INSIDE: Q&A on Arizona State, Part I

WHAT'S THE DIFFERENCE between this year's Sun Devil team and last year's? What's the scoop on ASU's run defense, pass defense? How about on offense? Who are the players to watch? We asked all of that and more of the guy with his finger on the pulse of the Sun Devils -- Hod Rabino, the publisher of Here's Part I of the in-depth Q&A...


BF.C: What's the biggest difference between this year's ASU team and last year's team?

Rabino: Scheme wise this ASU team plays at a higher tempo and is more aggressive. On offense, it's a system that is mostly based on downhill running of the ball and one that utilizes the tight end quite a bit. Those are stark differences from the offense of the last two seasons and ironically those two position groups of players are the biggest offensive producers. There are also more designed run plays for the quarterback in this year's scheme.

On defense, ASU now mostly plays a 3-4 alignment and occasionally dips into a 3-3-5 scheme. It employs players who are a hybrid linebacker/defensive end and hybrid linebacker/safety. We're seeing a much more aggressive and blitzing defense, which disguises its coverages quite often and normally leaves the corners on the island as they play a lot of bump and run and press coverage.

First-year head coach Todd Graham has brought a strong measure of discipline and accountability into the program. This has manifested itself in a much lower number of penalties and a team that conducts itself with class on and off the field. Graham is a stickler for details in every manner imaginable but that approach has benefited the Sun Devils.


BF.C: Coming into this game, how would you characterize Arizona State's Run Defense, Pass Defense.

Rabino: It really depends if players such as Will Sutton and Junior Onyeali are playing, because without them the defensive line has been exposed for its lack of depth.

Now, even when that tandem was healthy and playing well I didn't feel that run defense was all that effective and after all this isn't a necessarily imposing defensive line so having that shortcoming is perhaps to be expected.

However, during its five victories ASU was often able to build up a sizable lead early in the game forcing its opponents to abandon their ground attack. Nonetheless, with Sutton essentially missing the last two games and Onyeali missing good chunks of playing time in those same two contests, ASU saw its run defense be simply porous.

The pass defense has been a stronger suit in comparison, although the secondary had a very bad outing against UCLA last week. The Sun Devils rank first in the Pac-12 in sacks, passing yards and passing efficiency and 2nd nationally in tackles for loss. The availability and more importantly the effectiveness of Onyeali and Sutton, who even if they play on Saturday probably still won't be 100 percent healthy, will also impact ASU's pass rush (both players total 13.5 sacks between them) and could benefit or hurt the Sun Devils' pass defense.


BF.C: Same question for the Run Offense, Pass Offense.

Rabino: Despite a good number of formidable ground attacking teams in the league, ASU is still ranked 4th in the Pac-12 and this aspect is by far the "bread and butter" of the Sun Devil offense. Ironically, senior Cameron Marshall has been essentially a non-factor in this team aspect, but newcomers D.J. Foster (a true freshman) and Marion Grice (a junior college transfer) have spearheaded the rushing game delivering a lot of explosive plays.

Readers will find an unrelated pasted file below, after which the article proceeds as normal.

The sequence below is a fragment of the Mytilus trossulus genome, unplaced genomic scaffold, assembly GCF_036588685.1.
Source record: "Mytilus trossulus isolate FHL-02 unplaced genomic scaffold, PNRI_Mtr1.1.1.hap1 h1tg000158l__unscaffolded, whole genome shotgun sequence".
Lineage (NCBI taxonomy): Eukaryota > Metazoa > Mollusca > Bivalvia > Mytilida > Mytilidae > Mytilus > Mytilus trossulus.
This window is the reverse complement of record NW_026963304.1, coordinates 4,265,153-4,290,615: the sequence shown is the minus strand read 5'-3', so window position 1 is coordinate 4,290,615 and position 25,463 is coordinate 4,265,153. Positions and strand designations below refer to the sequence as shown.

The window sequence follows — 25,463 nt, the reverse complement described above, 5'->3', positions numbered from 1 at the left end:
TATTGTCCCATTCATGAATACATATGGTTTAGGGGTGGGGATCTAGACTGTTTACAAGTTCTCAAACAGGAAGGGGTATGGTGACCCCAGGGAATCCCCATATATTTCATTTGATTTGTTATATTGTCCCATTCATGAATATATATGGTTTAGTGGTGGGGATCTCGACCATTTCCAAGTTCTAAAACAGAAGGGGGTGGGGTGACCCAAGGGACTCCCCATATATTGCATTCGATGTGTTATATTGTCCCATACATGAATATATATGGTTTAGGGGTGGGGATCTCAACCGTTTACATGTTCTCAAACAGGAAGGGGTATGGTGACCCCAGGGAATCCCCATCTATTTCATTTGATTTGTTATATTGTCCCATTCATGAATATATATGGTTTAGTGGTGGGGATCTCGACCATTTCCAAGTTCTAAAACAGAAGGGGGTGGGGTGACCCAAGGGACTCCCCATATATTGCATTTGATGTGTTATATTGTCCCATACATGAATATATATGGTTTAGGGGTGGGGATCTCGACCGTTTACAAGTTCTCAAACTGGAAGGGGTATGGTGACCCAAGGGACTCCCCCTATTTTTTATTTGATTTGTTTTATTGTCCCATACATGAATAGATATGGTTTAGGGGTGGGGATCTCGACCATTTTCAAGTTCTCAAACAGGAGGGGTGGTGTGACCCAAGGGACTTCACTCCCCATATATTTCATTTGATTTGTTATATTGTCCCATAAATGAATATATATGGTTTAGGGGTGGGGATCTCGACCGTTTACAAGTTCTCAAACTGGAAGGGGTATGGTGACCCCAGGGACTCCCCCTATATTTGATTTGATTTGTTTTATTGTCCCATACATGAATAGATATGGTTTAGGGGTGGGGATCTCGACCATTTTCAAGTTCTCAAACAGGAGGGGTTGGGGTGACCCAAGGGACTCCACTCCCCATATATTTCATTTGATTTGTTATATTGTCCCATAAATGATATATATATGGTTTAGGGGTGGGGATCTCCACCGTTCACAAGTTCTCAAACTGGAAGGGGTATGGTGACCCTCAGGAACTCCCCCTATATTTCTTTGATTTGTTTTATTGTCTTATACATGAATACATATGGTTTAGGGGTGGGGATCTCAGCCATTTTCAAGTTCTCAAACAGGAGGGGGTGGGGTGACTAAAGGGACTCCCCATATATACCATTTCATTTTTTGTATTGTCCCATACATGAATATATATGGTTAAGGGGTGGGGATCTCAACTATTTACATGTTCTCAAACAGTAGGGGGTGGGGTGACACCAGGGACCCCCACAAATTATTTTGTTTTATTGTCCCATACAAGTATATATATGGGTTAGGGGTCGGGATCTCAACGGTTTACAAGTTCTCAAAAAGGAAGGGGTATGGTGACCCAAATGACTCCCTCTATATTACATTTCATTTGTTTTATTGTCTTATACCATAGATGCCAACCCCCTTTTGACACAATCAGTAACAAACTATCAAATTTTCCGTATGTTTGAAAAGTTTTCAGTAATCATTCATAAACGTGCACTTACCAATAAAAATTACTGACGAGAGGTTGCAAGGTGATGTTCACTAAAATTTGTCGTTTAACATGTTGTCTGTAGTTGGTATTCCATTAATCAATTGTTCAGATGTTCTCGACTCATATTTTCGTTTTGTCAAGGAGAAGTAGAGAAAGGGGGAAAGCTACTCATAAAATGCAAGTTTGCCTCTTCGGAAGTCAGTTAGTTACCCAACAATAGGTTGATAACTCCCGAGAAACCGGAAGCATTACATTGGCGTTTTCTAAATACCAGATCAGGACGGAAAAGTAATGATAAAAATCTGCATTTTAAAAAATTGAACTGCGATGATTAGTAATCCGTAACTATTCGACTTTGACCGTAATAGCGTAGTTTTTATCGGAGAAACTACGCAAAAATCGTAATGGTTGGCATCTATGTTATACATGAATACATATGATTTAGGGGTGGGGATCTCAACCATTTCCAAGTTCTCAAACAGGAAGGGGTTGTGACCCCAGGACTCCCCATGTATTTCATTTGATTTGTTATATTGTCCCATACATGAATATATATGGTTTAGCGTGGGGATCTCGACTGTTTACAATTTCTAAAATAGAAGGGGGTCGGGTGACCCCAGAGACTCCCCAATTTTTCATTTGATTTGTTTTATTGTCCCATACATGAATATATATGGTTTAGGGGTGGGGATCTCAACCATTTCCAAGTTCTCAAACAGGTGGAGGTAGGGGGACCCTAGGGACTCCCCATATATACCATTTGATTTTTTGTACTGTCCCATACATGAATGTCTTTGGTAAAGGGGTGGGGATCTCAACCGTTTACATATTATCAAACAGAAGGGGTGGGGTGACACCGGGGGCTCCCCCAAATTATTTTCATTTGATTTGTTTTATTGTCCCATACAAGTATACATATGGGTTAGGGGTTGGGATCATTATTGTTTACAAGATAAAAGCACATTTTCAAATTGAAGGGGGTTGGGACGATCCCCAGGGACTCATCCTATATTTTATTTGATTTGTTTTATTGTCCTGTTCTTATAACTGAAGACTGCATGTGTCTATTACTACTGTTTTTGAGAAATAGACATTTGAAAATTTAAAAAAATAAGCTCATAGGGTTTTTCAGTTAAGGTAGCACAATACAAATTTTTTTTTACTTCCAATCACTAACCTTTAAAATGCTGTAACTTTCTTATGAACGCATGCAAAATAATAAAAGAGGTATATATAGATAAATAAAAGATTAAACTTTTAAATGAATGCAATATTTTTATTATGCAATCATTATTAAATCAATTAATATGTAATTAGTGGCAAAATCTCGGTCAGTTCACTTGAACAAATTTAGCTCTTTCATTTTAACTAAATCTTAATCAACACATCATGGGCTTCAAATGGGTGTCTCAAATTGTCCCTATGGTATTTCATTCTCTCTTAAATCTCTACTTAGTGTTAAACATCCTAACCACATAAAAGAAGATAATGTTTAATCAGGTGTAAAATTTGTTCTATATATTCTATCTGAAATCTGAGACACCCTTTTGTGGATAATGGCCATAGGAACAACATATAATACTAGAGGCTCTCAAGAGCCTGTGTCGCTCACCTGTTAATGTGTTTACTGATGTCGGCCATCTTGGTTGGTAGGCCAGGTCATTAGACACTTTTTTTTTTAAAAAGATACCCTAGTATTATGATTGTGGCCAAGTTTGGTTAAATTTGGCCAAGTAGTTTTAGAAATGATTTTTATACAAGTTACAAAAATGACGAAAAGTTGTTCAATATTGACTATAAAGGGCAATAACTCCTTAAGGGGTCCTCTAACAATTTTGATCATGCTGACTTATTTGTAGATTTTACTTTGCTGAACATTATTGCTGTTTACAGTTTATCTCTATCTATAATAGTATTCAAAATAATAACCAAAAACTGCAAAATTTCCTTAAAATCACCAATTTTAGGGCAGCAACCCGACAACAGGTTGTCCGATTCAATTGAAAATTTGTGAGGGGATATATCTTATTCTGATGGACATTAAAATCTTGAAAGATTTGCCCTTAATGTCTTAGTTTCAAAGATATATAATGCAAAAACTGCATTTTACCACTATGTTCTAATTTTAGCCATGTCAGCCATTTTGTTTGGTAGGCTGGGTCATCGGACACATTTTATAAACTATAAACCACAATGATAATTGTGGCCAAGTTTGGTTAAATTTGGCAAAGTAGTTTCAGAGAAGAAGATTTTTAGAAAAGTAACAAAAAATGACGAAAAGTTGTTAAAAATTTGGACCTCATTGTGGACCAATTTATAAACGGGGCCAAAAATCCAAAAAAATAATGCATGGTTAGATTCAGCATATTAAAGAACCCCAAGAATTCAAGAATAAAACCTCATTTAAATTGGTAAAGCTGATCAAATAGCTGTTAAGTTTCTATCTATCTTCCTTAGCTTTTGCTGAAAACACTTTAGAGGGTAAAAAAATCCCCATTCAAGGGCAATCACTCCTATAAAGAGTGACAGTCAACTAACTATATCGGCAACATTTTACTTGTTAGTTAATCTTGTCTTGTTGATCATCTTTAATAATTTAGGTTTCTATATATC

Overall, this group of running backs came into the season with high expectations and they have been able to live up to them.

Foster and Grice may have even a bigger impact in the passing game collecting a total of 742 yards and ten touchdowns. Tight end Chris Coyle, as we mentioned, has been an integral part of the passing game as well. Despite two bad outings the last couple of weeks, quarterback Taylor Kelly still leads the Pac-12 in pass efficiency and is 3rd in total offense. As a first-year starter, he's by far the biggest surprise player on the team and has proven not only to be the game manager the coaches wanted him to be but also a signal caller who can make the tough throws on 3rd down and normally do a solid job with his downfield passes.

On the other hand, ASU's passing game is being affected by an underperforming wide receiver group that is inexperienced but nonetheless hasn't been able to play at a consistent level.


BF.C: Who are the guys Oregon State fans should watch for on offense for ASU and why.

Rabino: On offense it would be Grice and Foster. They are by far the biggest playmakers on this side of the ball, are extremely dynamic and explosive and are equally effective catching the ball as they are running it.

I have no doubt that they will be the focal point of the Beavers' defense as they game plan this week.

Coyle is another player to look out for as he is one of Kelly's favorite targets.


BF.C: Same question for the defense -- who should Beaver fans watch for when ASU is on D, and why.

Rabino: If Will Sutton and Junior Onyeali play, those are two players that are naturally worth noting. Carl Bradford who plays the hybrid linebacker/defensive end position (called Devil backer in ASU's scheme) is a potent pass rusher who actually had a good game in the UCLA loss.

One defender that didn't play well last week but has been outstanding for the rest of the season is linebacker Chris Young who is a hybrid linebacker/safety (called Spur in ASU's scheme), who does a good job disrupting offenses.


BF.C: What does the injury situation look like – and does it look like Will Sutton, Junior Onyeali and Steffon Martin will be ready to go, doubtful, still up in the air?

Rabino: As of right now I would say that Sutton and Onyeali are questionable, and Martin probable. That can obviously change as the week progresses.

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